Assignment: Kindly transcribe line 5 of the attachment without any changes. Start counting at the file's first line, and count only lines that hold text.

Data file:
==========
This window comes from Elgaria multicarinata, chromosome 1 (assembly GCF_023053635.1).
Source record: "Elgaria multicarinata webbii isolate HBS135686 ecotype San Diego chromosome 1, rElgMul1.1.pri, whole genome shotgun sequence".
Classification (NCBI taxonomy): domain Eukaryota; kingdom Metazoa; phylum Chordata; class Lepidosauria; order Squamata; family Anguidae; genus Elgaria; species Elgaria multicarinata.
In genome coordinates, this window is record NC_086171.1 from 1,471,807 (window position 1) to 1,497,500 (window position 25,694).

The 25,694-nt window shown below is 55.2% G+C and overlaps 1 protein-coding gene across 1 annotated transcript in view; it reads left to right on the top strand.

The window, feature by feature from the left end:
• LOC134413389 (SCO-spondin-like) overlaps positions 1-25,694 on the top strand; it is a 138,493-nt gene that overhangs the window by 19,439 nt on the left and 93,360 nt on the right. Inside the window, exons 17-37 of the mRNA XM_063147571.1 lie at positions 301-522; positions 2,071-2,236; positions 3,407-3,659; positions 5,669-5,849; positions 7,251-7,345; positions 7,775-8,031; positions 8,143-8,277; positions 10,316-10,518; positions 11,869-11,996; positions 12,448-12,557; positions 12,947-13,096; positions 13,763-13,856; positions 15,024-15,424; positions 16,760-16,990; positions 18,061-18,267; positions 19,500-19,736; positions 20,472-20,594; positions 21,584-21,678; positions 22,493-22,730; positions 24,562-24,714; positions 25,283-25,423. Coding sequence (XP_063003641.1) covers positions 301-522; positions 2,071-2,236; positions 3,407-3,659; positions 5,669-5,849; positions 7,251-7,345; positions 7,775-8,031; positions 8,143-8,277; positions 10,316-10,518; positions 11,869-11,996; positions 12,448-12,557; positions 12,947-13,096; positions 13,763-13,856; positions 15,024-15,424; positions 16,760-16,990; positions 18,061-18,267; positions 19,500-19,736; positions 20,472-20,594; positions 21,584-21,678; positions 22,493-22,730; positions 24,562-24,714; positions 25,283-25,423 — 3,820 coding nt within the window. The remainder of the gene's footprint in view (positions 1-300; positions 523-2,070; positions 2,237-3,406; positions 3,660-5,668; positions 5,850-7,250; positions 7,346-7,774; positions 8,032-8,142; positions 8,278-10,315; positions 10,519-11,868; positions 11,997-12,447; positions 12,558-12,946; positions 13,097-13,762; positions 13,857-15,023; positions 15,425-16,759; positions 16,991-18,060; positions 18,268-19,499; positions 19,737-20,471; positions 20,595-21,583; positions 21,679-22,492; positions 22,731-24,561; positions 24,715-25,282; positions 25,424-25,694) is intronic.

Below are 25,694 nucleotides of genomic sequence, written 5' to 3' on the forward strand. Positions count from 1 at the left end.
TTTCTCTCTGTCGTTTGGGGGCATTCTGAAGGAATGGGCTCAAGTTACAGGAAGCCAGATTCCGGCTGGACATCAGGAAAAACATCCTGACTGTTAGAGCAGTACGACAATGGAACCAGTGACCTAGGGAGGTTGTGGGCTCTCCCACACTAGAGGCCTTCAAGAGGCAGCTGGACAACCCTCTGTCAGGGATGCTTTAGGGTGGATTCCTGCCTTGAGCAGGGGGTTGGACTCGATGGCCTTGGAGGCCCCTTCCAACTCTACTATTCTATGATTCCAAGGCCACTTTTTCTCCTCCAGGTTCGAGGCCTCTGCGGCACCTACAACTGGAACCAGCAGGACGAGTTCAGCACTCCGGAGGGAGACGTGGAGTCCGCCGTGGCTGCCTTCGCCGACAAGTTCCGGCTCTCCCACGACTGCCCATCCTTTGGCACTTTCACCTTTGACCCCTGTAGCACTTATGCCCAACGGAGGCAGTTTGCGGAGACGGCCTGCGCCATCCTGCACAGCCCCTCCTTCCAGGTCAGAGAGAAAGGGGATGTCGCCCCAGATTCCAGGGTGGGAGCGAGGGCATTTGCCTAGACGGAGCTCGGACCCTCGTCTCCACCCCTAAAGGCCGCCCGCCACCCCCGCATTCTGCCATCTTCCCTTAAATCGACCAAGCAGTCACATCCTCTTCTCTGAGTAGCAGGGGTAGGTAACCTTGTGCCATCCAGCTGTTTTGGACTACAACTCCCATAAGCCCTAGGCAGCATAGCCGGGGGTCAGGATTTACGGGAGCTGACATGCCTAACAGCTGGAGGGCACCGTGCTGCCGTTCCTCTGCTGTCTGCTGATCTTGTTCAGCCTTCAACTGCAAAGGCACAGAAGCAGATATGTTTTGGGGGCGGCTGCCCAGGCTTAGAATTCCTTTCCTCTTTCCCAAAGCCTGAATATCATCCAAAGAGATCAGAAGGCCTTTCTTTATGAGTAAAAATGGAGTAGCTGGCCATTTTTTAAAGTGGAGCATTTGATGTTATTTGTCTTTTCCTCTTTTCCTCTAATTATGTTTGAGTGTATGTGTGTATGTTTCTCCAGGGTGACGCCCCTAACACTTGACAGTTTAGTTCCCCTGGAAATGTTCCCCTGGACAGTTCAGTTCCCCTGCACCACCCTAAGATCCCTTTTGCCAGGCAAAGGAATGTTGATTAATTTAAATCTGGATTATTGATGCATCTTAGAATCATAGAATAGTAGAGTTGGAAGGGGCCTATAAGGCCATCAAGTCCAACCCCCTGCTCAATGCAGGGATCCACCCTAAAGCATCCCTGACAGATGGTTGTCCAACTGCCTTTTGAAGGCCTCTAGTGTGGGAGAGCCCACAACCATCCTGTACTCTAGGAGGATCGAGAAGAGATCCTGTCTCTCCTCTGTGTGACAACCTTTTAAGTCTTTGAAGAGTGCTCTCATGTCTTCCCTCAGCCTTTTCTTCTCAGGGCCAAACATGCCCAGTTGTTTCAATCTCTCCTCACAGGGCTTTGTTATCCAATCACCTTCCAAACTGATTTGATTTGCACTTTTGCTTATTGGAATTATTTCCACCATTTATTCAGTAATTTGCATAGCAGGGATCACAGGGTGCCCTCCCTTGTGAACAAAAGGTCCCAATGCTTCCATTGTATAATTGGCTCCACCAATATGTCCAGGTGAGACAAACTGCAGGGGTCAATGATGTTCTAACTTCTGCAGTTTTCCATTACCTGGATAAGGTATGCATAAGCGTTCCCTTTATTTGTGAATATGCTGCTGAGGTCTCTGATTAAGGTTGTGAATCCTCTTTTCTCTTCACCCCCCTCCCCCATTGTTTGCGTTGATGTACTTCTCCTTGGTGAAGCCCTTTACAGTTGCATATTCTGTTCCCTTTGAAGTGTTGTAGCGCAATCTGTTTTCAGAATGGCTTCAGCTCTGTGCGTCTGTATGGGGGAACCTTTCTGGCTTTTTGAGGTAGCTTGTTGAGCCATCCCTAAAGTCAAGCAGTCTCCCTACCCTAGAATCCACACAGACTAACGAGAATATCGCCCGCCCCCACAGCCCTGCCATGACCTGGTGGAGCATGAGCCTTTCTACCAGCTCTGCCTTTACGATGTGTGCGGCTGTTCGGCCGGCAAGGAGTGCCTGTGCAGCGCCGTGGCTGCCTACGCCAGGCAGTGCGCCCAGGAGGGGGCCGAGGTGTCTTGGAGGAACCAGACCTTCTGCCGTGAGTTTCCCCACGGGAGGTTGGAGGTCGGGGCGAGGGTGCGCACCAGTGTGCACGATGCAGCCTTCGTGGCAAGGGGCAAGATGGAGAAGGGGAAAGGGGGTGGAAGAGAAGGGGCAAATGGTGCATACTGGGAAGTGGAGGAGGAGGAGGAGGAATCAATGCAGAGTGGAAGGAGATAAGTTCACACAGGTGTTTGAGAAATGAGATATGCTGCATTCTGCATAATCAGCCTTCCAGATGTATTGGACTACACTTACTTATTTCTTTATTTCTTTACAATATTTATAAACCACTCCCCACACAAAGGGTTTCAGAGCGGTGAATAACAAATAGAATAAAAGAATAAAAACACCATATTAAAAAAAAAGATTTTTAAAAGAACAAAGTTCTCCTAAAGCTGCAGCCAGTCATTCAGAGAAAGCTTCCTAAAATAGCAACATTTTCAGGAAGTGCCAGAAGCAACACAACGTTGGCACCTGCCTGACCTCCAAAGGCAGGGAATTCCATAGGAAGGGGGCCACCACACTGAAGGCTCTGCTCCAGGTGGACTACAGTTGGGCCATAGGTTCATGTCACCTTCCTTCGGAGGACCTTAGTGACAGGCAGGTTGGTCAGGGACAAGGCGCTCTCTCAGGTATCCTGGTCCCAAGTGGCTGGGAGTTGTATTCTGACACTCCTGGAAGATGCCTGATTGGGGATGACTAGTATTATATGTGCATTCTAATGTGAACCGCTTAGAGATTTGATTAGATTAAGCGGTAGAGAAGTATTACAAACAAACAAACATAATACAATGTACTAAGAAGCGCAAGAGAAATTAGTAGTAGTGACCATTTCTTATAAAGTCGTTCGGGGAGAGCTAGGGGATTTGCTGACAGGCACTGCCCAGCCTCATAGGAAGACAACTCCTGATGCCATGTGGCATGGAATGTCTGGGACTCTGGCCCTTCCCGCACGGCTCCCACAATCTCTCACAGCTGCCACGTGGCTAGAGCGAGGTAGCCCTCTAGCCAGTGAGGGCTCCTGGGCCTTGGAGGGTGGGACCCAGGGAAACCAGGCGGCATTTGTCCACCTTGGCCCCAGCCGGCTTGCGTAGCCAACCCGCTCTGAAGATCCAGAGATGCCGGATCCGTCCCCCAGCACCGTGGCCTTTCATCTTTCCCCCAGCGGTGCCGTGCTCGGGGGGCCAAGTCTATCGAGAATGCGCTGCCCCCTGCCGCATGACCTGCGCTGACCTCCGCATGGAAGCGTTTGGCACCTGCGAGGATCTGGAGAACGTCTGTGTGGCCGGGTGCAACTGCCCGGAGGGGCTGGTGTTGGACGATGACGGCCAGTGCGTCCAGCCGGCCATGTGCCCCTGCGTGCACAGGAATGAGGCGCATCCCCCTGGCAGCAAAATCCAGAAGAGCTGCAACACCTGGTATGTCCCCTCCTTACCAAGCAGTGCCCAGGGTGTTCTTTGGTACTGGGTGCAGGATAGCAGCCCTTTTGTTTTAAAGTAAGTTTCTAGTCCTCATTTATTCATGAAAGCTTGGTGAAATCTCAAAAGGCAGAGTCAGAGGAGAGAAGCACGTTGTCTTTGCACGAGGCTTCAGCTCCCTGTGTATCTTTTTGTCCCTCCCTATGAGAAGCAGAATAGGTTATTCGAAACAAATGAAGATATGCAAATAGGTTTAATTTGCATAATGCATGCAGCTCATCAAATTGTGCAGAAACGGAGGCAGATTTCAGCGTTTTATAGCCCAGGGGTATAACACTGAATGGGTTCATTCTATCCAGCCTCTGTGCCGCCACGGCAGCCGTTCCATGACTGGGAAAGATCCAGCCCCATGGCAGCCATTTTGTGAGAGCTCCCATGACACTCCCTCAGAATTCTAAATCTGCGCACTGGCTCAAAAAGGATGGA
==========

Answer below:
The 25,694-nt window shown below is 55.2% G+C and overlaps 1 protein-coding gene across 1 annotated transcript in view; it reads left to right on the top strand.